"...the Arms Control Association [does] so much to keep the focus on the issues so important to everyone here, to hold our leaders accountable to inspire creative thinking and to press for change. So we are grateful for your leadership and for the unyielding dedication to global nuclear security."
– Lord Des Browne
Vice Chairman, Nuclear Threat Initiative
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In the April 2004 issue, the article “Congress Critical of Bush Nuclear Weapons Budget” incorrectly stated that Linton Brooks, head of the Department of Energy’s National Nuclear Security Administration, testified March 24 that the United States did not plan to “lower the number of deployed warheads to between 1,700 and 2,200 as called for by the Strategic Offensive Reductions Treaty (SORT).” The word “deployed” was incorrectly included in this sentence. The United States does plan to meet the SORT limit on operationally deployed warheads. Brooks was reiterating that the total number of U.S. warheads, deployed and nondeployed, would exceed the 1,700-2,200 limit. SORT does not limit the number of warheads in storage, meaning the United States can retain as many nondeployed warheads as it wants without violating the treaty.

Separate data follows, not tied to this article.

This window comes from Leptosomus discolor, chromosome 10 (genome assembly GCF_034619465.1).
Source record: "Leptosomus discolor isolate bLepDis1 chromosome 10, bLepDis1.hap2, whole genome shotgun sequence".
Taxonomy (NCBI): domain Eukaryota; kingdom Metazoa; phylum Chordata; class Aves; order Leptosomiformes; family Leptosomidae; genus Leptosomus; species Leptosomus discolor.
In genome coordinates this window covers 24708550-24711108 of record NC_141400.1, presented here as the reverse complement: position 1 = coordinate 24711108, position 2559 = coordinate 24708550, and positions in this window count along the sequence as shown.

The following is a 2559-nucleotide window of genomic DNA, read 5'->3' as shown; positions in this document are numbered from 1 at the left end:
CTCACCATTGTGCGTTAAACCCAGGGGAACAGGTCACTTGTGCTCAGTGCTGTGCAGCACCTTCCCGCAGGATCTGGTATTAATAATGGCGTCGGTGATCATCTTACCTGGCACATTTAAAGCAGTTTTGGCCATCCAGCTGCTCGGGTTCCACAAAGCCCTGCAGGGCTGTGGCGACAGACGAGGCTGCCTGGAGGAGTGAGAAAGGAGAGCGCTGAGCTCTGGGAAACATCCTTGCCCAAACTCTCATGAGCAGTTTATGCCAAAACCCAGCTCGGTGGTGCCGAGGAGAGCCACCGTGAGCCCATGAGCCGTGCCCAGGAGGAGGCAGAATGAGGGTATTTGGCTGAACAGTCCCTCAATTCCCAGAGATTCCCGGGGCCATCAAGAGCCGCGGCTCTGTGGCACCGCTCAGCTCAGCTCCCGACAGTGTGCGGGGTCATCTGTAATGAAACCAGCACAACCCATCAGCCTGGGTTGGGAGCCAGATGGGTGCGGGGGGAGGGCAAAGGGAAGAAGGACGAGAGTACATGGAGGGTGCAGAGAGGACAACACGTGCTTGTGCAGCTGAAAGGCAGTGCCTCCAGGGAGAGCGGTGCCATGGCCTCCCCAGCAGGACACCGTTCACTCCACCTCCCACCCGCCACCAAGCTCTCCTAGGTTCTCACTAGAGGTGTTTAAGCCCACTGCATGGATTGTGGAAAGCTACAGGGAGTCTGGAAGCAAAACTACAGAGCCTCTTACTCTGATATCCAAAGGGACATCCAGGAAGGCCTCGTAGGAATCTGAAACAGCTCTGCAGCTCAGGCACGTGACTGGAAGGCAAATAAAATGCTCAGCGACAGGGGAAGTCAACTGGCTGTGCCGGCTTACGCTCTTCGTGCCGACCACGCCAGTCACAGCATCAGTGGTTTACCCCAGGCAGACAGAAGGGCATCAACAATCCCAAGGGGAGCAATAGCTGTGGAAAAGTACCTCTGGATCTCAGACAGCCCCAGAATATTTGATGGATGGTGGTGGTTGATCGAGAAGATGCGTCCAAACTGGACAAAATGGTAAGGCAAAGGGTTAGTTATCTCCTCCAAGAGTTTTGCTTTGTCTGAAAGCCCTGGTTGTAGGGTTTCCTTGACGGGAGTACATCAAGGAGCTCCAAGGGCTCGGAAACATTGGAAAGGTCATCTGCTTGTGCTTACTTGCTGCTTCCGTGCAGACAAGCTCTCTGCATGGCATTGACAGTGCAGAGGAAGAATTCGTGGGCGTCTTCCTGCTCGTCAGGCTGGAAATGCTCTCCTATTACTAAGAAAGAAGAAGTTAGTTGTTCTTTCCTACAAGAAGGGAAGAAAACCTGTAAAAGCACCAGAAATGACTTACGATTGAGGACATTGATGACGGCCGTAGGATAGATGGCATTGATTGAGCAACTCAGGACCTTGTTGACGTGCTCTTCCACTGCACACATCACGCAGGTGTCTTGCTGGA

In the March 2004 issue, the article “U.S. Will Not Join Landmine Treaty; Position on Fissile Material Cutoff Pact Uncertain” paraphrased Assistant Secretary of State for Arms Control Stephen Rademaker as saying that an earlier rationale for negotiating a fissile material cutoff treaty (FMCT) was to “prevent a nuclear arms race from emerging in South Asia.” In the actual transcript, Rademaker said an FMCT “was considered the solution to nuclear breakout in South Asia.”